Don’t Be Afraid of Color

Color is a key component in decorating. Whether in the Hamptons, New York City or points beyond, it can completely change the mood of a room. So how can you use color to its greatest impact? We turned to David Kaplan of David Kaplan Interior Design, LLC. for the answers.

David Kaplan of David Kaplan Interior Design, LLC
David Kaplan of David Kaplan Interior Design, LLC

The Question: How can we use color without getting tired of it in a short time?

The Answer from David Kaplan of David Kaplan Interior Design, LLC: Don’t be afraid of using color in decorating schemes. If you have a favorite color, why not use it in the room or rooms in which you will spend the most amount of personal time? For variety, you can use a darker range in one room and a lighter range version in another or combine it with other varying colors. For a simple yet bold color scheme I would recommend using mainly light neutrals (white/off-white, beige, grey), plus one or two accent colors.

The easiest and most flexible way to introduce color is with paint on walls or with color accessories that can be easily changed out in the future. All rooms under the same roof should relate in some way but especially in larger homes try changing it up from one room to the next (even subtle changes help) since too much of the exact same thing throughout the house can be too repetitious and uninteresting.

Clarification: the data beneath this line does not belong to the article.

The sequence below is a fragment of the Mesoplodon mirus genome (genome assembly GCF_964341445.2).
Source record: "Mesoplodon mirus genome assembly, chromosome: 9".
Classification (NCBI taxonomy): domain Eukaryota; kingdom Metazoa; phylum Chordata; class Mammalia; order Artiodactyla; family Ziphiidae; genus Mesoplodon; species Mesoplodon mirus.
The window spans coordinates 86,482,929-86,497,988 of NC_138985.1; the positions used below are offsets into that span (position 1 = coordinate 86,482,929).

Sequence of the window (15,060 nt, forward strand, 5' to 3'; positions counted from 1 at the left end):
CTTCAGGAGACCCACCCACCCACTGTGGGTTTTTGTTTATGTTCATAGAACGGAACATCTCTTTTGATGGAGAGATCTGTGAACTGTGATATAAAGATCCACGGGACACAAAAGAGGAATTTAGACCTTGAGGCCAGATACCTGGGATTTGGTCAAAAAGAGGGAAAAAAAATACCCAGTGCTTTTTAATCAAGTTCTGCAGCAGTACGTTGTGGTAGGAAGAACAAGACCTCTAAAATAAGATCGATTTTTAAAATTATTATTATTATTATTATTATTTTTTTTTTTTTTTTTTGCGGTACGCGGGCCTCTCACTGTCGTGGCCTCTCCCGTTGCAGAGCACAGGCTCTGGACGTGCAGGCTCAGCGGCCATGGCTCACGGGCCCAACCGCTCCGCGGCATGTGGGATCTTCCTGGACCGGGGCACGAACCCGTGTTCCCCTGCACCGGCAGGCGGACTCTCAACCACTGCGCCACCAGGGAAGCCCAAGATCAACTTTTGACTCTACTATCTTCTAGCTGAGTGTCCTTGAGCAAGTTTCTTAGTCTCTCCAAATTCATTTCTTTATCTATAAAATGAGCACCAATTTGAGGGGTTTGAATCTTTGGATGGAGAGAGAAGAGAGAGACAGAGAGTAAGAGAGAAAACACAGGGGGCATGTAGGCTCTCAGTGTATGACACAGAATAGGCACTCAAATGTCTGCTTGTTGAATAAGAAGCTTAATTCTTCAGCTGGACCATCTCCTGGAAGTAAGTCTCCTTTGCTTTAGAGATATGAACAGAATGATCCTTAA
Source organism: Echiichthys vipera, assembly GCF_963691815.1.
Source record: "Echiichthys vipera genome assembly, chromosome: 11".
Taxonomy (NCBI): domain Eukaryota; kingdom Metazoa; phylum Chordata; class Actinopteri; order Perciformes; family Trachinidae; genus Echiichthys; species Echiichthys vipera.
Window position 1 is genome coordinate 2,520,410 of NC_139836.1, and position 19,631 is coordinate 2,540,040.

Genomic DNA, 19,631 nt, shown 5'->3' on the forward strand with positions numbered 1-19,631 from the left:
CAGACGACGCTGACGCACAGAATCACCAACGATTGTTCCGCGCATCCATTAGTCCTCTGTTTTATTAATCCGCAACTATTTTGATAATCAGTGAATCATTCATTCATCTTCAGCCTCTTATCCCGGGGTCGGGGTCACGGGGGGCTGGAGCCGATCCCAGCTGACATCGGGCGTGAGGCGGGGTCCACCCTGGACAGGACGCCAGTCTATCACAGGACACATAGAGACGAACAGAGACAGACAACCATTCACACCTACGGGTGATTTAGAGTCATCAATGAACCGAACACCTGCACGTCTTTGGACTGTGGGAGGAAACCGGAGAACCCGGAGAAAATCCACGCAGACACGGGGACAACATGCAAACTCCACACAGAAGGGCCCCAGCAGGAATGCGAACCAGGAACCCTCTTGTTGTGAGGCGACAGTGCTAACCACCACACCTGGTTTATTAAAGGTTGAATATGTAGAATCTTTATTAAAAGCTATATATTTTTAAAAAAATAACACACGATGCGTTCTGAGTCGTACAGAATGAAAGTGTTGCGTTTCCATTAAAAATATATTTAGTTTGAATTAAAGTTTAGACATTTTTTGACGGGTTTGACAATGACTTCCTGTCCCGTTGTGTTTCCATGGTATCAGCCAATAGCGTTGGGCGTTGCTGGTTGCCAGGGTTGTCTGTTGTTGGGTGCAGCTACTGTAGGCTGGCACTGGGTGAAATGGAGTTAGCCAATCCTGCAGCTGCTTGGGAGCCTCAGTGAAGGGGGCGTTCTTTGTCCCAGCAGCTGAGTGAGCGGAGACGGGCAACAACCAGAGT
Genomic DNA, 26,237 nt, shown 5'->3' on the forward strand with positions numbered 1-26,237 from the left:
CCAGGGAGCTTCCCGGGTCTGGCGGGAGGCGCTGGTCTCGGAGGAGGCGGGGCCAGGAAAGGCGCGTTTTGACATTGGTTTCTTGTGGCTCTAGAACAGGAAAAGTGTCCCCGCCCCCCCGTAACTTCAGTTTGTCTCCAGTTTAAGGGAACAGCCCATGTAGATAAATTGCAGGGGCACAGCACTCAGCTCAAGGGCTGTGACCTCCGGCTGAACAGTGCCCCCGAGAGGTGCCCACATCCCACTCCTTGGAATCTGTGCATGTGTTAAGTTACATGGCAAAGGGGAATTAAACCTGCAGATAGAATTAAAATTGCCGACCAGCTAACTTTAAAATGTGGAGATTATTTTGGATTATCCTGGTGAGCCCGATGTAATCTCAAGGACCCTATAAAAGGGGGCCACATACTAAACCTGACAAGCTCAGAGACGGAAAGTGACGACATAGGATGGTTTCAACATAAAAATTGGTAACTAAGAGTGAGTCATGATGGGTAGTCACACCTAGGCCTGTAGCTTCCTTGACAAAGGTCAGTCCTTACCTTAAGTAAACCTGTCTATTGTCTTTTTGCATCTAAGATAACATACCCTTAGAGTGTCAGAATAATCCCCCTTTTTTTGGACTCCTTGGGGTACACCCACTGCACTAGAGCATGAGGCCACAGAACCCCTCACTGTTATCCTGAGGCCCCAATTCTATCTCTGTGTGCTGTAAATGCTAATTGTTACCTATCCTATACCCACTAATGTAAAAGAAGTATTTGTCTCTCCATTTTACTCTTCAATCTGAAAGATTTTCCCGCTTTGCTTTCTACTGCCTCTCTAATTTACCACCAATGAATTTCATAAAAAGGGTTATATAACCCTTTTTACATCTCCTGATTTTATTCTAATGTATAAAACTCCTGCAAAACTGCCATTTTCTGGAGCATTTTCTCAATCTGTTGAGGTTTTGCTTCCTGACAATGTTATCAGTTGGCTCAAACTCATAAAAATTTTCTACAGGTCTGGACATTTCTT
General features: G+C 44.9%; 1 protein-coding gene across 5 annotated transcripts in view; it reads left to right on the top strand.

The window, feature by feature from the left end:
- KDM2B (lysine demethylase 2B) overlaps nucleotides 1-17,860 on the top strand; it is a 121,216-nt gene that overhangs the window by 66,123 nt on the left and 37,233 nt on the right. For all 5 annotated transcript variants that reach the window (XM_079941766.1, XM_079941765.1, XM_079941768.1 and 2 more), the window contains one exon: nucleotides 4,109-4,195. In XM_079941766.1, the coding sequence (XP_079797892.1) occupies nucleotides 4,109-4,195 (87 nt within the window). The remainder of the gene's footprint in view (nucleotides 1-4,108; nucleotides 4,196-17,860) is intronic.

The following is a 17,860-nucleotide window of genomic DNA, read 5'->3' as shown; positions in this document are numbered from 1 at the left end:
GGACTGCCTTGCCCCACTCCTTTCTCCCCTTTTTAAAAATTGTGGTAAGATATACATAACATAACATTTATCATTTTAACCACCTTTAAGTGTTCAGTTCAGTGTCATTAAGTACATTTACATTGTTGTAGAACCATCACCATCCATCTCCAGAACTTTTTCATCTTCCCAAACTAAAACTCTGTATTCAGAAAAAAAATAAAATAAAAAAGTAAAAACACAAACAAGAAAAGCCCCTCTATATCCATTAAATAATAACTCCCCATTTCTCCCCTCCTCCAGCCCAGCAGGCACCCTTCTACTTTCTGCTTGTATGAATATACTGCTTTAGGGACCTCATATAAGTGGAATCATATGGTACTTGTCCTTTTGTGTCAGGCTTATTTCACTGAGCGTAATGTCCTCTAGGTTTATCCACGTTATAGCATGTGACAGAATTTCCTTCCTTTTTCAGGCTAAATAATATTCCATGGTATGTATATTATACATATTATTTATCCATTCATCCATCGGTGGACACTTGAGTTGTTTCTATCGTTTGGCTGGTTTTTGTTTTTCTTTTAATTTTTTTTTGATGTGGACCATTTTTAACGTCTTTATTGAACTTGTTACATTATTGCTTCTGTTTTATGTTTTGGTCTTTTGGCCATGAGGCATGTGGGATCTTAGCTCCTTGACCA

Not only are accent walls an obvious and effective option but, to create dynamic visual interest I often form separate spatial volumes within the same room or space, wrapping one color into corners and around bends or turns to define a certain area, contrasted with a second color in another part of the room or space. Maintaining an overall visual balance is important when utilizing this method.

In my opinion, the most interesting and sophisticated color palettes are comprised of tertiary colors (colors made by mixing two secondary colors together or by mixing a primary color with the secondary color closest to it in the color spectrum) and those that are muted, in unexpected combinations. I find these color palettes that are a bit hard to define in simple terms remain intriguing and appealing over longer periods of time.

Have your own questions about using color in your home or another interior design project of your own? You can contact David Kaplan at David Kaplan Interior Design, LLC at 212-462-4329 or online at

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